COVID-19 cases are declining in Sydney as restrictions in virus hotspots are relaxed!
The Australian state of New South Wales (NSW) confirmed the minimum daily increase in COVID 19 case scenarios in more than three weeks on Monday, following the relaxation of certain lockdown restrictions in Sydney, the state capital, allowing for higher vaccination levels.
The Premier of New South Wales, Gladys Berejiklian, announced that 935 new cases had been discovered in the state, the lowest daily total since August 27 and down from 1,083 on Sunday. Four more people have died, according to the state.
Berejiklian told reporters in Sydney that they’re feeling more hopeful than they have in a couple of weeks, but he doesn’t want anyone to think the worst is over. According to him, because of the large number of cases that have accumulated, they know that October will be extremely difficult for the hospital system.
Because of the Delta variant outbreak in the country’s two largest cities, Sydney and Melbourne, approximately half of Australia’s 25 million people are quarantined, prompting officials to abandon a COVID-zero target in favor of rapid vaccinations to ease restrictions.
With 53 % of NSW’s adult population fully vaccinated, a few restrictions were lifted on Monday in 12 of Sydney’s worst-affected suburbs. Time constraints for outdoor activity have been lifted, and fully vaccinated people are permitted to congregate outside, but they must remain in groups of five.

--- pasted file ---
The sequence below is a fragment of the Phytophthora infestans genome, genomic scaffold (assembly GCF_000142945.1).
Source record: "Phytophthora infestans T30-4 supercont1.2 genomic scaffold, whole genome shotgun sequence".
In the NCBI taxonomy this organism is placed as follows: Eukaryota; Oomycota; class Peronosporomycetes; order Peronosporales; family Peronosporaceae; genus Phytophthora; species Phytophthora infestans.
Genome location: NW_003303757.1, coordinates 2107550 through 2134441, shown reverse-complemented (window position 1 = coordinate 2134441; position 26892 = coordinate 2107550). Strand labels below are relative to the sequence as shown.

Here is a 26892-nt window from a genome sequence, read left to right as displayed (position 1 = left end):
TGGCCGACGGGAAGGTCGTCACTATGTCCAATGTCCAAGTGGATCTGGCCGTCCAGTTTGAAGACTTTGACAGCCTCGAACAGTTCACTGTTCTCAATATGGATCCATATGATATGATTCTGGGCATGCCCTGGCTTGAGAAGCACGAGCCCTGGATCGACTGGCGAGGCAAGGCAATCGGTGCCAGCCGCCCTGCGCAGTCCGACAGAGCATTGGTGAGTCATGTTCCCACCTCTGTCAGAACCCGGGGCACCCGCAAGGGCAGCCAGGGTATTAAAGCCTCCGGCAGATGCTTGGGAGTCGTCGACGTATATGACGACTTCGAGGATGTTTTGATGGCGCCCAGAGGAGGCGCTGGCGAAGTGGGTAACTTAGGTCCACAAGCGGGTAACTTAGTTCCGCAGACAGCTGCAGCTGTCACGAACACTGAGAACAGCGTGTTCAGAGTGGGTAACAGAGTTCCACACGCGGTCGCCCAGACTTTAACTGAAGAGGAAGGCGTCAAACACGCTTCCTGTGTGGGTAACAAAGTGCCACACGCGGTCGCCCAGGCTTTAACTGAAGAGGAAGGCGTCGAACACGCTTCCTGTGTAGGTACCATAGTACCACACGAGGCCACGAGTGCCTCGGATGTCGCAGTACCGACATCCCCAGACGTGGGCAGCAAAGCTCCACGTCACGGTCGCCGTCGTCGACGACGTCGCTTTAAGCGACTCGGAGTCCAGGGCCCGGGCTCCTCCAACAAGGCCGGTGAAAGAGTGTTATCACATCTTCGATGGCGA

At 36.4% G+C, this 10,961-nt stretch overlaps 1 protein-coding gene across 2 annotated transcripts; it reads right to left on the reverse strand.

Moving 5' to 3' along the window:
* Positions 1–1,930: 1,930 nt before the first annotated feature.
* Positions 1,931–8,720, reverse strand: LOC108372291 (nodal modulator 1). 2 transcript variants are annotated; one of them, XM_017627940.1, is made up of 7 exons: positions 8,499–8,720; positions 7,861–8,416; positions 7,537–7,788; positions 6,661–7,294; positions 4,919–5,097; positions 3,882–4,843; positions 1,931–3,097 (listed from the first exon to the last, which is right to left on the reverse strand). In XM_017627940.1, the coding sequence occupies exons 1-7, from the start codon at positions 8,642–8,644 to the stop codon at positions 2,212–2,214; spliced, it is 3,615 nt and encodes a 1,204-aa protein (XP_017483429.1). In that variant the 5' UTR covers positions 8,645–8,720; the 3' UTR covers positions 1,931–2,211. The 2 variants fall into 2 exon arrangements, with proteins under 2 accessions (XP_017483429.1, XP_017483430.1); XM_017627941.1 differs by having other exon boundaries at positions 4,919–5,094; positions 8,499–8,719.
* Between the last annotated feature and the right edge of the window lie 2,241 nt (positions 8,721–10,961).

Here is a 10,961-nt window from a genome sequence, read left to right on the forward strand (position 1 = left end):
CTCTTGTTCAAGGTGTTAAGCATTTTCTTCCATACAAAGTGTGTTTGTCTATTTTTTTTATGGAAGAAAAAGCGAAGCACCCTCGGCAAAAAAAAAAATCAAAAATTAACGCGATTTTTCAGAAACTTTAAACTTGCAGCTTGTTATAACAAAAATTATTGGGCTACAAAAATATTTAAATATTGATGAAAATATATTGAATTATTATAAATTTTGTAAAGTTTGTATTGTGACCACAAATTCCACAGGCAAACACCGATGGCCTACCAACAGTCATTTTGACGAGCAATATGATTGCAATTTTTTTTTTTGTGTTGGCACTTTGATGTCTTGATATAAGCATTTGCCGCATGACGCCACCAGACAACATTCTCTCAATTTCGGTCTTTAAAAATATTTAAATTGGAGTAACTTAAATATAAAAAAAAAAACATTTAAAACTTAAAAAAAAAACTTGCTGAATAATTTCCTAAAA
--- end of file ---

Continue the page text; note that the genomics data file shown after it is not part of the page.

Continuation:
Following the announcement of the guideline to return to liberation once vaccination rates reach 70%, which appears to be around October 26, Victoria state, which includes Melbourne, recorded one new death and 567 new infections, the highest daily increase this year.
In comparison to the national average of 47 %, 44 % of residents in the state have been fully immunized so far.
Meanwhile, according to local media, several construction workers demonstrated outside a Melbourne union office in protest of Victoria’s mandatory vaccination law.
Australia remained COVID-zero for the majority of the pandemic, with 1,167 deaths and 87,000 cases, according to the data. Around 56,000 cases have been reported since the first Delta infection was discovered in Sydney in mid-June.
While the Delta infection primarily affects NSW and Victoria, most other states with little to no community transmission are concerned that opening up too soon will overwhelm their healthcare facilities.